• 4:39 AM (For the First Time Today, Part 2)
  • 4:41 AM (Sexual Revolution)
  • 4:47 AM (The Remains of Our Love)
  • 4:50 AM (Go Fishing)
  • 4:56 AM (For the First Time Today, Part 1)
  • 4:58 AM (Dunroamin, Duncarin, Dunlivin)
  • 5:01 AM (The Pros and Cons of Hitch Hiking, Part 10)
  • 5:06 AM (Every Stranger’s Eyes)
  • 5:11 AM (The Moment of Clarity)

Encore:

  • Brain Damage
  • Eclipse

The Outlaws and Wet Willie: 5/26/1978

Outlaws_5-26-78

This is quite an old ticket stub, and it was torn in a way that I could not make out the date. So I did a quick Google search for The Outlaws at the Suffolk Forum, and discovered that this was actually a concert that was made into an album! Here’s a link to Amazon where you can purchase the album online or just read some reviews.

Anyway, let me share what I remember about this concert.

This was a pretty wild concert. New Yorkers who were into the Southern rock scene were rowdy, to put it mildly. I went with my friend Ola and two of Ola’s friends, Frank and Rick. Wet Willie opened the show, and I was not that impressed. In fact, the only thing I remember about them is the crowd, which was throwing a lot of projectiles around the venue. I was happy to be higher up in the stands away from the insanity of the open floor.

The Outlaws came out and I remember really liking the show, but the only detail that stands out clearly in my memory is the encore, which was “Green Grass and High Tides.” I can still picture the crowd going nuts as the band ripped through a three-guitar solo that seemed to go on forever. The review of the album states that this was an epic 26-minute version of the song. Yeah, 26 minutes of screaming Southern rock guitar solo was something that makes a lasting impression. But what I remember most about this concert is what happened afterwards.

We did not have a ride home, since we were all too young to drive. So in our infinite teenage wisdom decided we would hitchhike home. After some discussion, we figured we would have more luck getting rides if we split into two groups of two. So Ola and I were a pair and Frank and Rick were a pair. The others were a few blocks down the road, which meant Ola and I had first dibs on cars coming past. After a little while, a car pulled to the side, about 20 feet past where we were standing. The door opened and we cautiously approached, but stopped as we saw a cowboy boot emerge from the passenger side. A drunken maniac leaped from the car and charged at us, screaming curses and threats about how he was going to kick the shit out of us. We ran towards the woods and the dude tried to kick us but fell on his ass. We made it to the safety of the woods and looked back as he staggered to the car, cursing, and got back in. The car pulled back onto the road and we watched the taillights moving away, and then pulling off again further down the road, where we assumed Frank and Rick were. We hoped they had enough common sense to stay safe. We found out later, that was not the case.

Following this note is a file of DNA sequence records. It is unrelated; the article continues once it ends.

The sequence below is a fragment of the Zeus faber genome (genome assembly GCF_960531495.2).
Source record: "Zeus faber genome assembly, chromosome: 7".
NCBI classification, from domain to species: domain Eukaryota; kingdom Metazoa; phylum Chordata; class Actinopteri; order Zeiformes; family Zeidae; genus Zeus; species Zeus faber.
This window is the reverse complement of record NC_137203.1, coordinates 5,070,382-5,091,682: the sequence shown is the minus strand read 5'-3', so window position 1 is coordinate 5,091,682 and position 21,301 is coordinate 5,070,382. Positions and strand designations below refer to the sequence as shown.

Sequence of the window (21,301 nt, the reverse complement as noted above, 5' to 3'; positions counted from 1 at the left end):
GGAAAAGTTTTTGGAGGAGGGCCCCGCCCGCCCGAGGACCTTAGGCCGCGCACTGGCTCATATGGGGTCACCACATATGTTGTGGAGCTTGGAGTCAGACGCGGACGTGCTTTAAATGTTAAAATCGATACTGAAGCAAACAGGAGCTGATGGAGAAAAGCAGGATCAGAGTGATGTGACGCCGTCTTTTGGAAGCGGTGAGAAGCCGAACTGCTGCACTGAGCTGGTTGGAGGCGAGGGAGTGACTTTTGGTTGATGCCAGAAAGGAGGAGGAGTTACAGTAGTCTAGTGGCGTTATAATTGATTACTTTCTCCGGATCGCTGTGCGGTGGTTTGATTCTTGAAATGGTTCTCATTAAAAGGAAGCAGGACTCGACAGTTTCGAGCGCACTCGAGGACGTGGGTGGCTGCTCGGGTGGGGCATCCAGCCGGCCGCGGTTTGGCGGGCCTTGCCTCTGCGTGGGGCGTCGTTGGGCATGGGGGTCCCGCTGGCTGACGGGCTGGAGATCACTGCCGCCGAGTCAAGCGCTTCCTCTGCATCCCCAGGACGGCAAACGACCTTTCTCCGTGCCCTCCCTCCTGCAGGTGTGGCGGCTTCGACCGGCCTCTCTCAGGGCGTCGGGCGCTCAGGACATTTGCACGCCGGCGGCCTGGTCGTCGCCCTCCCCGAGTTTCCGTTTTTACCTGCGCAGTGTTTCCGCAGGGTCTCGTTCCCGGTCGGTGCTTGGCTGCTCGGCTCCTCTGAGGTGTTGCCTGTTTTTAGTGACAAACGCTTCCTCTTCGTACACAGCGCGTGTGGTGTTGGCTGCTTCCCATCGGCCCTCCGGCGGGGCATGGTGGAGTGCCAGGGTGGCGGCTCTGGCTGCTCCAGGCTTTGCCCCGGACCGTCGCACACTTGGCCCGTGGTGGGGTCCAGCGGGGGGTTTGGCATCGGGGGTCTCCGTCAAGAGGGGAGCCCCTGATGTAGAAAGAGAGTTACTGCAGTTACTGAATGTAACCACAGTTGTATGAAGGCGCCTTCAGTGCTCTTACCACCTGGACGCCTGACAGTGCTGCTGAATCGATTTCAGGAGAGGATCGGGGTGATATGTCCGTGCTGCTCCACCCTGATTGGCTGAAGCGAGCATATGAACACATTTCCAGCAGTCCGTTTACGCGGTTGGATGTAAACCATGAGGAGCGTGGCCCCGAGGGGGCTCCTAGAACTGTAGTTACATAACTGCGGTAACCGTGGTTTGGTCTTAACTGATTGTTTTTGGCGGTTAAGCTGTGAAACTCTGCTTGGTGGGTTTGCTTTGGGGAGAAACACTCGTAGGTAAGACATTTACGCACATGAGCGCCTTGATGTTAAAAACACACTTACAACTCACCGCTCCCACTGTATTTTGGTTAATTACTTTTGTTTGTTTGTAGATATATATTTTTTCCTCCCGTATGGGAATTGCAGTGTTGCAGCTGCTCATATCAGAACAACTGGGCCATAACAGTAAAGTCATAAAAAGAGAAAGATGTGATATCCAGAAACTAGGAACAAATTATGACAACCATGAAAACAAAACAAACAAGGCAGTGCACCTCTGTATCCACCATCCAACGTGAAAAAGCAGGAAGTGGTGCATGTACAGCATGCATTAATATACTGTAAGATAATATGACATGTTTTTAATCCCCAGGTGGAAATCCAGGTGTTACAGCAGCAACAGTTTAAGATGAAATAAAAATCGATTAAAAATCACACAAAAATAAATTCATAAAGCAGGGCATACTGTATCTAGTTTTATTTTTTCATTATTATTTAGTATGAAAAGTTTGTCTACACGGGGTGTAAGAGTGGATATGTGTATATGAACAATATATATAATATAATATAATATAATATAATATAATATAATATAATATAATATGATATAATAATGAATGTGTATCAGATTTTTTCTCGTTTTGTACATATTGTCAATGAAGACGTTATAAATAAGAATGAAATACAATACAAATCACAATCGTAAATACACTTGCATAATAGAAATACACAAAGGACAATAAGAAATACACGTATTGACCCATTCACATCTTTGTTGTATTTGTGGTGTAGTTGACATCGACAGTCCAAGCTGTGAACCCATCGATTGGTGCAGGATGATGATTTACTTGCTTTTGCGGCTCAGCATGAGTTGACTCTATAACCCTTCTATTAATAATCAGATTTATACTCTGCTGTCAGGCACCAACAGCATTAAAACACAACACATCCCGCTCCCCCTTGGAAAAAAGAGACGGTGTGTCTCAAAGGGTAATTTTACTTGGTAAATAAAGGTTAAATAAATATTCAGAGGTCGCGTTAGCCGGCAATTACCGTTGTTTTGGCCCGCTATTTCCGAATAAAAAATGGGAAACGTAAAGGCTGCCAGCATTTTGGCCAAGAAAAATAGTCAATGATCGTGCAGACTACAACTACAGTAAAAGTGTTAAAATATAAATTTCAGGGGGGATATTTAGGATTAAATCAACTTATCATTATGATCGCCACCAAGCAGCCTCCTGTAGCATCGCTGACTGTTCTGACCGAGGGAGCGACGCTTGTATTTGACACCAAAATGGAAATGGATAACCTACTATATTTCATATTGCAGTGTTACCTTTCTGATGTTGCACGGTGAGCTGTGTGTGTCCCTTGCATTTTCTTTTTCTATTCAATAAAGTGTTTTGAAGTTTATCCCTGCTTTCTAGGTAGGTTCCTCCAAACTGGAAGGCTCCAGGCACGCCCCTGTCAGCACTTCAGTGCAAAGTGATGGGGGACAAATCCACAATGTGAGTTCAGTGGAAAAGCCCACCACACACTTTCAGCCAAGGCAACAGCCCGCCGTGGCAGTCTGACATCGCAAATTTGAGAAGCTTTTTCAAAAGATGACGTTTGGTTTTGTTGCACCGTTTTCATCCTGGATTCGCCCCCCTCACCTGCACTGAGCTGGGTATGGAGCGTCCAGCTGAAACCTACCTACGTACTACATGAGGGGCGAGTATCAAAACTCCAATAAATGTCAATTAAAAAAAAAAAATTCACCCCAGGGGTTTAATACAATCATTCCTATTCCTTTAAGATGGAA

The next time I saw Frank, his eye was swollen shut and his face was badly bruised. The story we heard was that the car pulled over and the door opened, but no one came out this time. Rick, being cautious, hung back a little, but Frank went right up to the car, leaned over, and cheerfully said “Hey guys! How far are you going?” At which point cowboy boots kicked him in the face as he was bent over. He got kicked a few more times before they left him there, satisfied that they got to whoop some ass after the show.

I learned an important lesson that day: Don’t hitchhike home from a Southern rock concert, for any reason! Sleep in the woods if you must. You extend your thumb at your own risk.